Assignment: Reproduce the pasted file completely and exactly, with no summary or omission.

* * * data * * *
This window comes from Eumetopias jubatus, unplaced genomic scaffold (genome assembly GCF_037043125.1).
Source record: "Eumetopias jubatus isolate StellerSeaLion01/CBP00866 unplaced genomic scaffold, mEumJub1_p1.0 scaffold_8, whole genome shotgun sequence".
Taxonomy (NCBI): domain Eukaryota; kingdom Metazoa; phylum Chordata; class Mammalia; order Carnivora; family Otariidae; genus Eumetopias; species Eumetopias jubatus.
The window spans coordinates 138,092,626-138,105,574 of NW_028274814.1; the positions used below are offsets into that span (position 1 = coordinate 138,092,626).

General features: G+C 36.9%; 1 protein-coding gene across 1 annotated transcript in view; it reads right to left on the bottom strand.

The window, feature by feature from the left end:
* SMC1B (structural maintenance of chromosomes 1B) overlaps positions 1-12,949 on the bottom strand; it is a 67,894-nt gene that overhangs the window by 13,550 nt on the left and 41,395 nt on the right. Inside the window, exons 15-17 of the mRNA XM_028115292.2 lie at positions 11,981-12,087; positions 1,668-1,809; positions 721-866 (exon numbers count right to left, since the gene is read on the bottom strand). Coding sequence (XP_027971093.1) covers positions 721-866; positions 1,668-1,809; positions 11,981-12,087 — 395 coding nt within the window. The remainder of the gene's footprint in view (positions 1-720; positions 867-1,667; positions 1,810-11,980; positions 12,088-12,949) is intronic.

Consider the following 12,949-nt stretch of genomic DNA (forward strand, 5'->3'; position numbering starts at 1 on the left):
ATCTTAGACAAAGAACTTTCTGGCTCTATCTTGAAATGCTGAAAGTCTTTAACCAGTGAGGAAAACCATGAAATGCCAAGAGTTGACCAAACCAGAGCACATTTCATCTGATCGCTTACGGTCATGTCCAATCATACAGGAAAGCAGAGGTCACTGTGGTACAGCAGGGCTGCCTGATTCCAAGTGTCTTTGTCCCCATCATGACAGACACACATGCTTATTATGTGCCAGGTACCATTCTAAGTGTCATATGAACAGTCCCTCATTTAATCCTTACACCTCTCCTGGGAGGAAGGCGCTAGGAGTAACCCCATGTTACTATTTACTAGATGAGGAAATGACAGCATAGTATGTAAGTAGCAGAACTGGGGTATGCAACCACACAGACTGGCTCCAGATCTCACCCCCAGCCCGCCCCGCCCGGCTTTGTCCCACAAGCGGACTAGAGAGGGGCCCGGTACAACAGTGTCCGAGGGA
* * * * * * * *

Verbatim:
This window comes from Eumetopias jubatus, unplaced genomic scaffold (genome assembly GCF_037043125.1).
Source record: "Eumetopias jubatus isolate StellerSeaLion01/CBP00866 unplaced genomic scaffold, mEumJub1_p1.0 scaffold_8, whole genome shotgun sequence".
Taxonomy (NCBI): domain Eukaryota; kingdom Metazoa; phylum Chordata; class Mammalia; order Carnivora; family Otariidae; genus Eumetopias; species Eumetopias jubatus.
The window spans coordinates 138,092,626-138,105,574 of NW_028274814.1; the positions used below are offsets into that span (position 1 = coordinate 138,092,626).

General features: G+C 36.9%; 1 protein-coding gene across 1 annotated transcript in view; it reads right to left on the bottom strand.

The window, feature by feature from the left end:
* SMC1B (structural maintenance of chromosomes 1B) overlaps positions 1-12,949 on the bottom strand; it is a 67,894-nt gene that overhangs the window by 13,550 nt on the left and 41,395 nt on the right. Inside the window, exons 15-17 of the mRNA XM_028115292.2 lie at positions 11,981-12,087; positions 1,668-1,809; positions 721-866 (exon numbers count right to left, since the gene is read on the bottom strand). Coding sequence (XP_027971093.1) covers positions 721-866; positions 1,668-1,809; positions 11,981-12,087 — 395 coding nt within the window. The remainder of the gene's footprint in view (positions 1-720; positions 867-1,667; positions 1,810-11,980; positions 12,088-12,949) is intronic.

Consider the following 12,949-nt stretch of genomic DNA (forward strand, 5'->3'; position numbering starts at 1 on the left):
ATCTTAGACAAAGAACTTTCTGGCTCTATCTTGAAATGCTGAAAGTCTTTAACCAGTGAGGAAAACCATGAAATGCCAAGAGTTGACCAAACCAGAGCACATTTCATCTGATCGCTTACGGTCATGTCCAATCATACAGGAAAGCAGAGGTCACTGTGGTACAGCAGGGCTGCCTGATTCCAAGTGTCTTTGTCCCCATCATGACAGACACACATGCTTATTATGTGCCAGGTACCATTCTAAGTGTCATATGAACAGTCCCTCATTTAATCCTTACACCTCTCCTGGGAGGAAGGCGCTAGGAGTAACCCCATGTTACTATTTACTAGATGAGGAAATGACAGCATAGTATGTAAGTAGCAGAACTGGGGTATGCAACCACACAGACTGGCTCCAGATCTCACCCCCAGCCCGCCCCGCCCGGCTTTGTCCCACAAGCGGACTAGAGAGGGGCCCGGTACAACAGTGTCCGAGGGA